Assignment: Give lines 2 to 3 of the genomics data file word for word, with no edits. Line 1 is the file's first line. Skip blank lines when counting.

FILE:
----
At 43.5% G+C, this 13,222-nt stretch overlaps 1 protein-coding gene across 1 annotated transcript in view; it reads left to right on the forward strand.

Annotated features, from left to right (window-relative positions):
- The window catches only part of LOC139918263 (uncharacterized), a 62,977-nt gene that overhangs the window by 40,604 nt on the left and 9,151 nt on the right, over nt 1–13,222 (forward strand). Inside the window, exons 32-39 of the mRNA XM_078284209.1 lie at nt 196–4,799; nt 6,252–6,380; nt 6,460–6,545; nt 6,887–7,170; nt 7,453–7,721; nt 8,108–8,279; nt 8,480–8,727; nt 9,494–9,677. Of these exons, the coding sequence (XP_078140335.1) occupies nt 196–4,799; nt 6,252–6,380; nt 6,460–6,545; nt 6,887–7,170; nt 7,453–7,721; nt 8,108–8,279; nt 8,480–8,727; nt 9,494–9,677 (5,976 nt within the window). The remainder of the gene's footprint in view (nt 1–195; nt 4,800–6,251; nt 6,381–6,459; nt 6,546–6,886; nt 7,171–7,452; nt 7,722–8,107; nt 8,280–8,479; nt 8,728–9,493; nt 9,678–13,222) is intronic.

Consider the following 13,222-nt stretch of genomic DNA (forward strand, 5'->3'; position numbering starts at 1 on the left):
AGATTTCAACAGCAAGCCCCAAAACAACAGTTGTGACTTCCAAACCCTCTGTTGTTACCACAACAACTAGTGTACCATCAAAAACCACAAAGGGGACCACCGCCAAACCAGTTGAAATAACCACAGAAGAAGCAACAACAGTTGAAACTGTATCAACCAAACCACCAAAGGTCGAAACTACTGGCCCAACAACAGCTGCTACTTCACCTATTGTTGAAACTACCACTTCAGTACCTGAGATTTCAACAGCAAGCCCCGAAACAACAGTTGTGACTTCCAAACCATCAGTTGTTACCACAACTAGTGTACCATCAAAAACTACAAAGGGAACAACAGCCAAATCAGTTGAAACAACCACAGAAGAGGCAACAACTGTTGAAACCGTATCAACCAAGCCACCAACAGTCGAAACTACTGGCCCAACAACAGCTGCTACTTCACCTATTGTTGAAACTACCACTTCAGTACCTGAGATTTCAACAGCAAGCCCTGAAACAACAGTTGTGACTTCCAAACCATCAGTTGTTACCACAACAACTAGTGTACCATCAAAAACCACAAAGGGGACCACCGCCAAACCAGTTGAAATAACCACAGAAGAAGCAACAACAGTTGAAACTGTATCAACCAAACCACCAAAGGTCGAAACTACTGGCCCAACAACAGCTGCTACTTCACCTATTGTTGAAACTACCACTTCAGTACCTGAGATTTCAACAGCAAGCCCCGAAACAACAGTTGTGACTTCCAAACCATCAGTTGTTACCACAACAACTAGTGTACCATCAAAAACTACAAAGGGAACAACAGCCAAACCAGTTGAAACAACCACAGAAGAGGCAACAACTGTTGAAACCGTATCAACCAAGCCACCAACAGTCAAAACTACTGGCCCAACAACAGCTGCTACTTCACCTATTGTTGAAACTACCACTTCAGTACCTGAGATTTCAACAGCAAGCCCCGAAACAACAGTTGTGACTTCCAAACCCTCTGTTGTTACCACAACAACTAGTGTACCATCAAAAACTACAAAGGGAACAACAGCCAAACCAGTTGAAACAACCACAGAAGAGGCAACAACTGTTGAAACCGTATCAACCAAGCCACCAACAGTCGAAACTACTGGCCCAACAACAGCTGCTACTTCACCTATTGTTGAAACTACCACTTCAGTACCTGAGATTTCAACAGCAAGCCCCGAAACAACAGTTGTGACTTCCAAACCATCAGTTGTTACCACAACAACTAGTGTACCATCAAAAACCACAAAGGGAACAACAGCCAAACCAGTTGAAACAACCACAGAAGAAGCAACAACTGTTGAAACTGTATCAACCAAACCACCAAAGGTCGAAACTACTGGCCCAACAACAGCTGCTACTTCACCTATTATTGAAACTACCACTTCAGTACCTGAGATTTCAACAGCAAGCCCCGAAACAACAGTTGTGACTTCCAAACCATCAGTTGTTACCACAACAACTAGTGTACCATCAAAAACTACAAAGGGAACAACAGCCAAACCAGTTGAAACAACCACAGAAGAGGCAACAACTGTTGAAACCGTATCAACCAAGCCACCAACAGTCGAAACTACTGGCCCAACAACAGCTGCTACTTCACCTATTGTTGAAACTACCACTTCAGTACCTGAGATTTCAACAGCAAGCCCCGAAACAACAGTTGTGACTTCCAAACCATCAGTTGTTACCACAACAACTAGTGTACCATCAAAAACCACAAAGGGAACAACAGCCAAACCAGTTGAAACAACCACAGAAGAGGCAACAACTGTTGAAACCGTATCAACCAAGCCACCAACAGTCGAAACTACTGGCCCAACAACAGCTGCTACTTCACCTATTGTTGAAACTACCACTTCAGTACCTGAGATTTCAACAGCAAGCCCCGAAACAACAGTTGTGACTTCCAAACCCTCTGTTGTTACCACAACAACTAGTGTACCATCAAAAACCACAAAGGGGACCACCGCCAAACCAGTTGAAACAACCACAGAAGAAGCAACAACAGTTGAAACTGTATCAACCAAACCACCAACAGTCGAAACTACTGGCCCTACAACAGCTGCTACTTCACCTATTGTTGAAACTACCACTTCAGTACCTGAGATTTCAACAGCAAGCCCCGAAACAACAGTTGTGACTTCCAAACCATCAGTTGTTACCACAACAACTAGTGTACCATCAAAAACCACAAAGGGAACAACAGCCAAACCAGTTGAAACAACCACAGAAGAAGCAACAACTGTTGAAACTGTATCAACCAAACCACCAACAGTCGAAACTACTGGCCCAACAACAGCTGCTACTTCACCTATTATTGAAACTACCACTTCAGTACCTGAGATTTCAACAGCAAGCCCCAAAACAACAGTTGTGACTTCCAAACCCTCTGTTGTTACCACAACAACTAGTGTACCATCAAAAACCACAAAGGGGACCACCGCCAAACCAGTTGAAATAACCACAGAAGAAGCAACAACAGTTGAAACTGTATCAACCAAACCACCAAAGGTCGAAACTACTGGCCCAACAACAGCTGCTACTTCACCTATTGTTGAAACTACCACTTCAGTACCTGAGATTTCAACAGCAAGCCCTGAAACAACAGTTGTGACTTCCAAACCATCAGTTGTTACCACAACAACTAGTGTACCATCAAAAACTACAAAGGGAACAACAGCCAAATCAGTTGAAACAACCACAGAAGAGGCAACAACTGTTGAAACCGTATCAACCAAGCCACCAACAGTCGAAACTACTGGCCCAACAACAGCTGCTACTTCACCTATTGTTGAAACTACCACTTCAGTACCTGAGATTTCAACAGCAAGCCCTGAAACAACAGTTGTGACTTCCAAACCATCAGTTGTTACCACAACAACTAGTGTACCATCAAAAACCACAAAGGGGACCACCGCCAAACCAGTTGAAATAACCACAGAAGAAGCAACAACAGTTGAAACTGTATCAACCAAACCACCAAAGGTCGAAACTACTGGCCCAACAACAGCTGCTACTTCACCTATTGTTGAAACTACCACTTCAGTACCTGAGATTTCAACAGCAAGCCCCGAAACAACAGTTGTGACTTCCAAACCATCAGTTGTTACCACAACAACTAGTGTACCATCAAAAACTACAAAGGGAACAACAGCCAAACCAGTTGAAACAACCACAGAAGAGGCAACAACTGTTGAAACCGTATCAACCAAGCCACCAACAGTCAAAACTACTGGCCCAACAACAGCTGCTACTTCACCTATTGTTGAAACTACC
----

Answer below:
Annotated features, from left to right (window-relative positions):
- The window catches only part of LOC139918263 (uncharacterized), a 62,977-nt gene that overhangs the window by 40,604 nt on the left and 9,151 nt on the right, over nt 1–13,222 (forward strand). Inside the window, exons 32-39 of the mRNA XM_078284209.1 lie at nt 196–4,799; nt 6,252–6,380; nt 6,460–6,545; nt 6,887–7,170; nt 7,453–7,721; nt 8,108–8,279; nt 8,480–8,727; nt 9,494–9,677. Of these exons, the coding sequence (XP_078140335.1) occupies nt 196–4,799; nt 6,252–6,380; nt 6,460–6,545; nt 6,887–7,170; nt 7,453–7,721; nt 8,108–8,279; nt 8,480–8,727; nt 9,494–9,677 (5,976 nt within the window). The remainder of the gene's footprint in view (nt 1–195; nt 4,800–6,251; nt 6,381–6,459; nt 6,546–6,886; nt 7,171–7,452; nt 7,722–8,107; nt 8,280–8,479; nt 8,728–9,493; nt 9,678–13,222) is intronic.